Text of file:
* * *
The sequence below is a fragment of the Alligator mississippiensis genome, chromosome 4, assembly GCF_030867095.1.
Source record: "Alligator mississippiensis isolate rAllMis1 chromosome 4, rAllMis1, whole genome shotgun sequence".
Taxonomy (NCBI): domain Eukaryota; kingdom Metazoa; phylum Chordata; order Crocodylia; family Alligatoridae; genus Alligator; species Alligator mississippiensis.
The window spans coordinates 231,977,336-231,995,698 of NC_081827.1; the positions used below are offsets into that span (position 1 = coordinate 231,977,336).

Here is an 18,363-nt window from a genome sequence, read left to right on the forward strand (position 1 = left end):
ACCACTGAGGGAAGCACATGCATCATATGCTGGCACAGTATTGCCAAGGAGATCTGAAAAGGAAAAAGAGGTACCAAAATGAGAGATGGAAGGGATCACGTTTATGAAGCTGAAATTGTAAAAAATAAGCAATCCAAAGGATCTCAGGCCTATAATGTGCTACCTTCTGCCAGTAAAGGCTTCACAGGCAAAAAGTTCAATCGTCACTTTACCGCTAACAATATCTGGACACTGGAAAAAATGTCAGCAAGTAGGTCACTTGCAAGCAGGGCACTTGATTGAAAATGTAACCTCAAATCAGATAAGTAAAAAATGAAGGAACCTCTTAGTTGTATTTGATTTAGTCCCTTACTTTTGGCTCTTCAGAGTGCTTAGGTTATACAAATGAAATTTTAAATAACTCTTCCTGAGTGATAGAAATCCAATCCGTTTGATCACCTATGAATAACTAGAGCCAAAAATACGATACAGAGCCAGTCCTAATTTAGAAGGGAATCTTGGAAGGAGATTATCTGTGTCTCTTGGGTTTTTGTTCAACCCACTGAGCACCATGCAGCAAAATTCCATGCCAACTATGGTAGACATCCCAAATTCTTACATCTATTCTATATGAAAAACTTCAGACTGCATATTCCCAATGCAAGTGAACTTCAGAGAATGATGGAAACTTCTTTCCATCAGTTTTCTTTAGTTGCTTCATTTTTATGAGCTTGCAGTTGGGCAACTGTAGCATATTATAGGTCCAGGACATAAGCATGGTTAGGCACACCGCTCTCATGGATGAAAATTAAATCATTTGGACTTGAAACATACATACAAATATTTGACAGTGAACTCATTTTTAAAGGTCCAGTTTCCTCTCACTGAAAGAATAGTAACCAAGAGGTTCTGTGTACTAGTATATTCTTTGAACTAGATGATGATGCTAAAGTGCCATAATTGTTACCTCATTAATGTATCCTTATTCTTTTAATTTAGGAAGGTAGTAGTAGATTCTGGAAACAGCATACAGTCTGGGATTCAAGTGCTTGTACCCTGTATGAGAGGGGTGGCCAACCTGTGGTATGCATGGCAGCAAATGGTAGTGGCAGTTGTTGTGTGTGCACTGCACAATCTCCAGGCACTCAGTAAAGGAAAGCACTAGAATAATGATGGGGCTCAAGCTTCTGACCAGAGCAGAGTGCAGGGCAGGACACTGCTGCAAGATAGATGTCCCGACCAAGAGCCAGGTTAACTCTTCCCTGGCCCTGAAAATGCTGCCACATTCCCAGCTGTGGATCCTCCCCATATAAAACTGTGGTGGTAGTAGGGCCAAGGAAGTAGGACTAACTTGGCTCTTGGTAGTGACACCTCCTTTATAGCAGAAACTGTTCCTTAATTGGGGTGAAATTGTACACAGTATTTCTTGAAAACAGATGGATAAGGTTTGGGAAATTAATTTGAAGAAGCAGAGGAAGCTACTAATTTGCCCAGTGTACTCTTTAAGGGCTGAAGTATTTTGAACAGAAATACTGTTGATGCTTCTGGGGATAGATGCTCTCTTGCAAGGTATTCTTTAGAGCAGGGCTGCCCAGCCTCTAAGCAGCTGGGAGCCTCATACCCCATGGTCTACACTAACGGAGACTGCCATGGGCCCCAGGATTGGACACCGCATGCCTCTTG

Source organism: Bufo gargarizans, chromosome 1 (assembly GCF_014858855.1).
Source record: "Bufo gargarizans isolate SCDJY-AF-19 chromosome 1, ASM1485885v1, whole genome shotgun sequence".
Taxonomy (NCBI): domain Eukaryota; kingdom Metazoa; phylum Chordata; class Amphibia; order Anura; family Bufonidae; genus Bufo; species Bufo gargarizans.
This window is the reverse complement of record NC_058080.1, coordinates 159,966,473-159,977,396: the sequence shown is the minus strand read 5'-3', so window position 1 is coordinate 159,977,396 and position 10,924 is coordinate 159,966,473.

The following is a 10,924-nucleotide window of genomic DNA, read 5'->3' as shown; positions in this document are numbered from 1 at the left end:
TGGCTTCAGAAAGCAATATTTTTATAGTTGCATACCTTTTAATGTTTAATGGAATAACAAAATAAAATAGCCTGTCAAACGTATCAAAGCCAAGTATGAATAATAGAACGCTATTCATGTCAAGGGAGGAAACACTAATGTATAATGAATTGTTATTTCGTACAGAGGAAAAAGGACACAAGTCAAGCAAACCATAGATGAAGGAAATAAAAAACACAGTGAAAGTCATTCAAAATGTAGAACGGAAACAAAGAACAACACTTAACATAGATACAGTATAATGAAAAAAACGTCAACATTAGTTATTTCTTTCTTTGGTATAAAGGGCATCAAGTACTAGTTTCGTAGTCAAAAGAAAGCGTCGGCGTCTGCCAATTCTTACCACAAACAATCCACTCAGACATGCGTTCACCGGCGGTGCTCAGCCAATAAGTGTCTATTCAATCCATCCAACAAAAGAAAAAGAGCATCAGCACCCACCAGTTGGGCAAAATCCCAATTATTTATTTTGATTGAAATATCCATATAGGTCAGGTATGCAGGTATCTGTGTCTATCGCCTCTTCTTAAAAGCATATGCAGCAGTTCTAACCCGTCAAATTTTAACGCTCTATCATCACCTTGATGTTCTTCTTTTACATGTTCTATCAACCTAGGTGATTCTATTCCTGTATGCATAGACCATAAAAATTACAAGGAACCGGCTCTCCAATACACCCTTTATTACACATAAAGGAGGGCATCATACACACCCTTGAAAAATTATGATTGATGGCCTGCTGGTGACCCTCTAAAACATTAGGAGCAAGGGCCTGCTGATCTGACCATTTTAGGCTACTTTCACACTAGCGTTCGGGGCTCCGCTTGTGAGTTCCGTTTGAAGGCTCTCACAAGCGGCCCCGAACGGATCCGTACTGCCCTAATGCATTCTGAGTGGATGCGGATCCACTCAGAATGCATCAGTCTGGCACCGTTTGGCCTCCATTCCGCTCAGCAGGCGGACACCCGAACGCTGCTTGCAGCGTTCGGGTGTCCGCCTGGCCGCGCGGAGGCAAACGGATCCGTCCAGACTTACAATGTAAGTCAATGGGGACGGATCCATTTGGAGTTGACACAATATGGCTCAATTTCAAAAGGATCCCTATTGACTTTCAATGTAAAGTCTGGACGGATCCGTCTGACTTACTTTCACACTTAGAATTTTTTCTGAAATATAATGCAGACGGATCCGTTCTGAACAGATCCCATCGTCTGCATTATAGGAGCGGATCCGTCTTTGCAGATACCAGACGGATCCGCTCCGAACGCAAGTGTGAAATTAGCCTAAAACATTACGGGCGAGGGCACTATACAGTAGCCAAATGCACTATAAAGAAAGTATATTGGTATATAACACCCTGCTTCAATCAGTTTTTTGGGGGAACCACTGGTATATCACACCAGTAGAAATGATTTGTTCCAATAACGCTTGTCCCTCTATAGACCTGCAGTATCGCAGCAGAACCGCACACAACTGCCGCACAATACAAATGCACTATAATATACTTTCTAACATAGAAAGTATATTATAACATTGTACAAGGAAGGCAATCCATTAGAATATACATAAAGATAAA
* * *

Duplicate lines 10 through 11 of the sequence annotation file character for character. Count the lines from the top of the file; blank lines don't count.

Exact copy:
This window is the reverse complement of record NC_058080.1, coordinates 159,966,473-159,977,396: the sequence shown is the minus strand read 5'-3', so window position 1 is coordinate 159,977,396 and position 10,924 is coordinate 159,966,473.

The following is a 10,924-nucleotide window of genomic DNA, read 5'->3' as shown; positions in this document are numbered from 1 at the left end: